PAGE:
You feel good when drop your plastic bottles into that recycling bin, knowing that they'll be processed into new bottles, or maybe fleece jackets or some other useful things.

Increasingly, though, such plastic is creating problems, and as much as 70% of it may be discarded as unrecyclable, according to a new series of investigative articles by Guardian US, the US website of the British daily newspaper The Guardian.

"Only 9% of plastic has ever been recycled," Guardian US says, "and today the recycling system is breaking down. Plastic is being landfilled, burned, or dispatched to developing nations, where it is probably being disposed of improperly, to the detriment of people who can least afford to deal with the consequences. Plastic waste and microplastics are found everywhere from whales' stomachs to aquifers deep underground.

"America is a nation in a plastic-coated crisis."

The "United States of Plastic" series kicked off this week; you can read it starting here. It will continue through the rest of this year. Here are some of the findings so far:

  • The US sends 1 million tons of plastic waste overseas every year.
  • Since China stopped accepting all but the cleanest plastic in late 2017, most US plastic recycling has been redirected to "some of the world's poorest countries, including Bangladesh, Laos, Ethiopia, and Senegal, offering cheap labor and limited environmental regulation."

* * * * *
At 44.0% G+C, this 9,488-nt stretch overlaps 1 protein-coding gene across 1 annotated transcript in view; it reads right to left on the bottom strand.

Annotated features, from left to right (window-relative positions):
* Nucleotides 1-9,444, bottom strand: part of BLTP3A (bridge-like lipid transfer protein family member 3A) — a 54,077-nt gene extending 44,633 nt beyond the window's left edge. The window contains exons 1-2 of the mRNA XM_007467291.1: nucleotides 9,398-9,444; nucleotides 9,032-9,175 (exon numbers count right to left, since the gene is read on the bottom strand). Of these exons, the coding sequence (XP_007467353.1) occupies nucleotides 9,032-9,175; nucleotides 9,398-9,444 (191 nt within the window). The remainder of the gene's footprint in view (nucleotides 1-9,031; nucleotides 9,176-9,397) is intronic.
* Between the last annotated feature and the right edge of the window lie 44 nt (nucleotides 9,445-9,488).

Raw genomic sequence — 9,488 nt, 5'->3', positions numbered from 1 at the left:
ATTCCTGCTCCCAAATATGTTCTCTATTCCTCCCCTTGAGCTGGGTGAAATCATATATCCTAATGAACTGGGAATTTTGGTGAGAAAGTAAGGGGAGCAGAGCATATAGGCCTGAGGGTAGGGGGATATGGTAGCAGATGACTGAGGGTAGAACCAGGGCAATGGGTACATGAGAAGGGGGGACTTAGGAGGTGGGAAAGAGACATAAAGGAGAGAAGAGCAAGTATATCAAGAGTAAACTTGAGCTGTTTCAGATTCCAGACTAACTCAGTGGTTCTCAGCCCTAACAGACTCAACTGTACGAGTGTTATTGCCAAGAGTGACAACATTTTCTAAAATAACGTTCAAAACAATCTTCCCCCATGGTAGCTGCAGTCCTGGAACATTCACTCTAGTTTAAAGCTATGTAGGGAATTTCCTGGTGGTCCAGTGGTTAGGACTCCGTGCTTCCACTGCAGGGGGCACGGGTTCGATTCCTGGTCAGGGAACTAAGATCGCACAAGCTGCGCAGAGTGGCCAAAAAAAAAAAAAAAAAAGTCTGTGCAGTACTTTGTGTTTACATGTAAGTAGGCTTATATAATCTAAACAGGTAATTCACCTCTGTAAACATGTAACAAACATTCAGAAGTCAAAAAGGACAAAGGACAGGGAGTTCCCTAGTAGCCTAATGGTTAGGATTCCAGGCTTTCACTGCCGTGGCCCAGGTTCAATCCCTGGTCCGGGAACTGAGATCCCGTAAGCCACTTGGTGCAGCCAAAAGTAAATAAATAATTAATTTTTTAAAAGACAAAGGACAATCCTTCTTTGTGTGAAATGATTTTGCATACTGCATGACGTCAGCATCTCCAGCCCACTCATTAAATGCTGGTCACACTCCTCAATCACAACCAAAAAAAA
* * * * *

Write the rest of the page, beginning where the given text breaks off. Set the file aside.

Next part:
• Experts estimate that 20% to 70% of plastic sent to recycling facilities around the world is discarded because it's unusable.
  • For some countries, such as Turkey, accepting US plastic waste has disrupted efforts to handle their own waste.
  • Plastic recycling operates on thin economic margins. Processed pellets of recycled plastic, ready to be turned into new plastic goods, can cost as much as $800 a ton. Similar virgin plastic, which is often higher in quality, costs just $900 to $1,000 a ton.
  • A treaty signed last month by 187 countries will give nations the power to block shipments of contaminated, mixed, or unrecyclable waste that today goes to unregulated private enterprises in those countries. Its provisions go into effect in a year. The United States did not sign the treaty, but countries that did will be able to stop US shipments if they choose.
  • Coffee cups, cup lids, clamshell food containers, and plastic bags are usually not recyclable. Grocery store-style bags frequently jam sorting machines at recyling centers. They shouldn't even be used to bag legitimate recyclables or line recycling bins.
  • The triangular "chasing arrows" recycling symbol doesn't really indicate whether something is recyclable or made from recyclable materials. It's in the public domain, so anyone can use it without restrictions. Mitch Hedlund of Recycle Across America says it's "essentially clip art."